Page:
13 February 2011

Reading "The Pain Chronicles" - Three

NOTE: I am not writing this series of posts about Melanie Thernstrom's The Pain Chronicles: Cures, Myths, Mysteries, Prayers, Diaries, Brain Scans, Healing and the Science of Suffering (Farrar, Straus and Giroux, 2010) as a book review. I do highly recommend this book for anyone who is suffering chronic pain or is close to someone who is, but I am not trying to make the case for that. It's really a matter of inspiration: a book written by a chronic pain sufferer would naturally hold interest for me, giving me much to ponder in relation to this blog.


A strange thought occurred to me as I read one of the chapters in Thernstrom's book.

"I don't think I've ever really expected a doctor to make much of a difference in, much less cure, my pain."

I didn't think about it much until this morning, as I reviewed the chapter in preparation for writing this post.  Entitled "The Paradox of Patients' Satisfaction with Inadequate Pain Management" (pages 151-155), the chapter covers various aspects of the topic, including doctors' general inability to treat pain successfully and patients' responses to unsuccessful treatment. 

"Many studies document that most patients do not get good pain treatment.  A 2005 Stanford University survey found that of the chronic pain sufferers who actually went to a doctor, fewer than half received adequate pain treatment, while the American Pain Society found that the same is true of cancer patients." (page 152)

I've read about doctors' tendency to ignore, become frustrated by, or gloss over a patient's pain.  I've experienced a doctor minimizing my pain, standing at the door with his hand on the knob, all but jumping out into the hallway to flee my puzzled questions.  The medical arena in general seems mystified about pain, and if there is one thing many doctors do not want to be, it's mystified.  A physician has learned to be in control, to be the one who has the answers that make for a cure or better health, has been told in so many ways that the patient is counting on her/him.  Even aside from pain management, it is my experience that far too many doctors (and I include nurse practitioners in this) brush aside questions almost as though they suspect insurrection or impertinence in every query.

Doctor (describing the medication she wants me to take): "I'm prescribing Midrin.  It's for tension headaches."
Me: "But if I'm having migraines, why would I take a medication for tension headaches?"
Doctor (thoroughly intimidating me as she sits up tall in her chair, lifts her chin and stares me down): "A HEADACHE IS A HEADACHE."
Me (cowed): "Oh."

I had no faith in the Midrin because I'd learned a lot about headaches, and understood that many neurologists believe the mechanisms of different kinds of headaches are, indeed, different, and so are treated differently.  Yet I allowed this woman to bully me into taking the Midrin: I meekly filled the prescription and tried the medication, which, predictably, did not work at all.  I switched to a medication developed especially for migraines (prescribed, I might add, by a different doctor) that managed my migraines well for several years.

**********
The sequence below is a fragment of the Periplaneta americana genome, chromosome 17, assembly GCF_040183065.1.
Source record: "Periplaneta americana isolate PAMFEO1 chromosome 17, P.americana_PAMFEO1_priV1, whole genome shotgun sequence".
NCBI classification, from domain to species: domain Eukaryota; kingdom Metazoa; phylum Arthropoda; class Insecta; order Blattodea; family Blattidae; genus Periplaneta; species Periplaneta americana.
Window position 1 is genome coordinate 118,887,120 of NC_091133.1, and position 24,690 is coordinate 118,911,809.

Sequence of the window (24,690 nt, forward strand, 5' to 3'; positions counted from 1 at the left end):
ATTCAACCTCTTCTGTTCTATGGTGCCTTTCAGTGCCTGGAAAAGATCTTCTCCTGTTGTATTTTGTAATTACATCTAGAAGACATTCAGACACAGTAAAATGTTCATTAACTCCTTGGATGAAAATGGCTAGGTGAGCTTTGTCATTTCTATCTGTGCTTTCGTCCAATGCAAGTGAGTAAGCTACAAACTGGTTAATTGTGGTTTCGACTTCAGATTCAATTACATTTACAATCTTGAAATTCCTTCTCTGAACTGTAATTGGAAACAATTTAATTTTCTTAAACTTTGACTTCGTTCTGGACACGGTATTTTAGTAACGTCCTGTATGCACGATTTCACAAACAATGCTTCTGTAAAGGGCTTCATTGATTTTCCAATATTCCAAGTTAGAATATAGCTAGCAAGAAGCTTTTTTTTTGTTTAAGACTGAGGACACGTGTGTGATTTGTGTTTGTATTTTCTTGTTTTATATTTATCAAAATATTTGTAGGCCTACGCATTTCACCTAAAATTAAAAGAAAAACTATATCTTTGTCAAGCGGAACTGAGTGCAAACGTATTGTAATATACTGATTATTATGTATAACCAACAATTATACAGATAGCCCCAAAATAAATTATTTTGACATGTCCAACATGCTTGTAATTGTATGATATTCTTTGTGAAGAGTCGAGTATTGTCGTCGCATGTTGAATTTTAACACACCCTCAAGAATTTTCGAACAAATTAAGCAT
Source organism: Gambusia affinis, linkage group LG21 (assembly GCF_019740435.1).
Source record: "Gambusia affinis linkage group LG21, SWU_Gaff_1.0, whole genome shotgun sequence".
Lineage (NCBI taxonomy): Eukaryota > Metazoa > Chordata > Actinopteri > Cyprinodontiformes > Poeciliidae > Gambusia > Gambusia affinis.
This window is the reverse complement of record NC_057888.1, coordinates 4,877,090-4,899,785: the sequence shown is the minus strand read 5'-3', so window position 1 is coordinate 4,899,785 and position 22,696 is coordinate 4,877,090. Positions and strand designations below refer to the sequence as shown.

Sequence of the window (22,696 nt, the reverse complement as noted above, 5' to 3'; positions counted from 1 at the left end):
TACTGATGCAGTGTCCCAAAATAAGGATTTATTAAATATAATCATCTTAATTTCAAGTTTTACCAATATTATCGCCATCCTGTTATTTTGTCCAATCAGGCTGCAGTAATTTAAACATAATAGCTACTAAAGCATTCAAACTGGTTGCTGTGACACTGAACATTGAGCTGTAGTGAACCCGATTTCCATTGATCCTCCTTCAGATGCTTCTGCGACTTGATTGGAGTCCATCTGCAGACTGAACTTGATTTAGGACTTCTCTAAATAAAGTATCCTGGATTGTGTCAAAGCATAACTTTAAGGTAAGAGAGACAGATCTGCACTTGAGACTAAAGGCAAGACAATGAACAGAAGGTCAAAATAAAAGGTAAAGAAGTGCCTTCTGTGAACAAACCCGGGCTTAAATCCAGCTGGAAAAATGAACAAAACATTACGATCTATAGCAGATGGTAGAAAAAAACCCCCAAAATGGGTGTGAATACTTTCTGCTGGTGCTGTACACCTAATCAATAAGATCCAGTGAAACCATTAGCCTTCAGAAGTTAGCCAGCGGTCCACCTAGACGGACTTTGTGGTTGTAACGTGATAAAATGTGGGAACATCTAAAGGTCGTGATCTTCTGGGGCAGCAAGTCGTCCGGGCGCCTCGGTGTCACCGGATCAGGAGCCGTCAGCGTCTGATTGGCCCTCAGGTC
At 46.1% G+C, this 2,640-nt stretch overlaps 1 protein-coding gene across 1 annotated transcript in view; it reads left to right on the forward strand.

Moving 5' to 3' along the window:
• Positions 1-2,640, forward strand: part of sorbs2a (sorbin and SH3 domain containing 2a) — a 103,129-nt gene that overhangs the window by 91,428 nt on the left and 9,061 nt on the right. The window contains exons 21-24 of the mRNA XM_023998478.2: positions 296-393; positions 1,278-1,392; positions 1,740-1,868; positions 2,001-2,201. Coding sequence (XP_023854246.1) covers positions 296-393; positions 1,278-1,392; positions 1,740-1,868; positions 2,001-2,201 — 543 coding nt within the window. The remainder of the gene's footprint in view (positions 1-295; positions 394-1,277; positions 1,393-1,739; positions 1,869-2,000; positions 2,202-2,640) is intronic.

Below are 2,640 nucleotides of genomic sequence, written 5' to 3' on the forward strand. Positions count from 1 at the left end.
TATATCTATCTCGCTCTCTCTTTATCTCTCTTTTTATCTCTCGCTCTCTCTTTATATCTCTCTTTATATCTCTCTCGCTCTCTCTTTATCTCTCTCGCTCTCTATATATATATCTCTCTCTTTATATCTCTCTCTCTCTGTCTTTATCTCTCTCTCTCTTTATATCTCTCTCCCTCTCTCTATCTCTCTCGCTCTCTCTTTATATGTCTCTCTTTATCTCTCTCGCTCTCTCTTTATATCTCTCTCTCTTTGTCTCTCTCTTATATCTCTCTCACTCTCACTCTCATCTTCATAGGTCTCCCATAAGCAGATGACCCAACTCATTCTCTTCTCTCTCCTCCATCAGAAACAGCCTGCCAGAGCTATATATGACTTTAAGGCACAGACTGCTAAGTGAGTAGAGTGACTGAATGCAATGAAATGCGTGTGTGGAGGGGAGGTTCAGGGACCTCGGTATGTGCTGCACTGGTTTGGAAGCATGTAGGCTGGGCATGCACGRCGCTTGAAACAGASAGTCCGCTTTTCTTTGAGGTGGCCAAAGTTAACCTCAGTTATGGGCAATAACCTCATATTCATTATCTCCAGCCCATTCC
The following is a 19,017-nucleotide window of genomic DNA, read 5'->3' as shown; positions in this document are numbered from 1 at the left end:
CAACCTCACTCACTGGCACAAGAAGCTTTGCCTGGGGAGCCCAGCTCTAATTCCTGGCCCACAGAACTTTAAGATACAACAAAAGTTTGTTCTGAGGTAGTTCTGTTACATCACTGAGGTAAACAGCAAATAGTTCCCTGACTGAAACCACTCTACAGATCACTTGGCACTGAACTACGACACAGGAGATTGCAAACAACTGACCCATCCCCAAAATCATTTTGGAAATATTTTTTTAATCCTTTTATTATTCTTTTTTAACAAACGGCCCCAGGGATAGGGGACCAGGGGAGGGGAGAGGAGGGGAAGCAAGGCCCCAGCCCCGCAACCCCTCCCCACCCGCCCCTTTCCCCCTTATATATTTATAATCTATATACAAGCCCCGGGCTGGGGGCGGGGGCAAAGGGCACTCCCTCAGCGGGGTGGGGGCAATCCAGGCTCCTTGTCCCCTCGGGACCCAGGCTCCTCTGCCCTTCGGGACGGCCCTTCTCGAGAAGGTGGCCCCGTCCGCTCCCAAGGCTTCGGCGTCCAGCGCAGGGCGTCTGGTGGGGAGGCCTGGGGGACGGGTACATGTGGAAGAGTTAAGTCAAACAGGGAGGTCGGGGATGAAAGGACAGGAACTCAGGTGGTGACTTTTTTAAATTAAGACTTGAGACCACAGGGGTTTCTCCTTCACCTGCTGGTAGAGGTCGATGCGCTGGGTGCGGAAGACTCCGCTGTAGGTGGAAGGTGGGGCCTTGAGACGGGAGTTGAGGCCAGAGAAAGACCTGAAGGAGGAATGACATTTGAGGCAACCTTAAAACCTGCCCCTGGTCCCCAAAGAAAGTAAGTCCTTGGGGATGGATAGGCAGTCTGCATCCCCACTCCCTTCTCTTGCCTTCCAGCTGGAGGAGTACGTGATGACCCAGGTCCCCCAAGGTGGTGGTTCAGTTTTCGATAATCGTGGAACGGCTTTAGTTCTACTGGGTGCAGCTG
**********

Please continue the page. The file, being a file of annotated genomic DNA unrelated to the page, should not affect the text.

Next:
Thank God the neurologist that I see now welcomes, even expects, my questions, listening until I am finished and then answering thoughtfully.  I like that.  The fact remains that he has not been able to help the pain of the migraines.  Yet I like him, and if I responded to a satisfaction survey, I am sure I would indicate a fairly high level of satisfaction in his care.

Why would I do that?  I am unemployed and unemployable because of the migraines that my neurologist has been treating for three years now.  There is no difference in the pain.  Well, that is not entirely true.  The difference is that I have learned how to manage the pain.  But that I have done on  my own as I learned the benefits of accupuncture, deep muscle relaxation, prayer, meditation, and a Buddhist kind of acceptance.  My doctor, with whom I would proclaim satisfaction, has had nothing to do with these things.

Whatever the reason - I appreciate that he is genuinely caring and trying to help, or I like him enough that poor results don't matter - I have let my neurologist off the hook.  There are all kinds of ways to view this: Thernstrom discusses several in the chapter.  But here is the one on my mind: I have undertaken a more holistic approach to this health matter rather than relying solely on traditional medications that invariably have side effects and leave me wondering about their affect on organs like the liver. 

Not that I have completely rejected traditional medicine.  I take the prescribed medication at the onset of the migraine, and try the various prophylactic (meaning preventative) medications although I do so without much hope.  I continue to see him and email him with problems or questions, and he continues to respond thoughtfully. 

I like balance, something I learned from my mother, who says (about diet, health, and many other subjects): "All things in moderation."  The moderation in this instance has to do with eschewing a singular reliance in favor of multiple strategies. 

Not to mention that my experience with so many impatient and insecure doctors makes me very grateful for my current neurologist, who is neither.  So the fact that I am still in pain takes on a weird irrelevance.  "At least he cares, and he listens," I say to myself as I leave his office. 

There exists in all this a paradox that will be the subject of my next post: has the effectiveness of my Buddhist study and meditation caused me to simply accept the pain, giving up on a more proactive and insistent approach?

I would love to hear from you.  Please use the Comment box below, or email me at carold.marsh@gmail.com.

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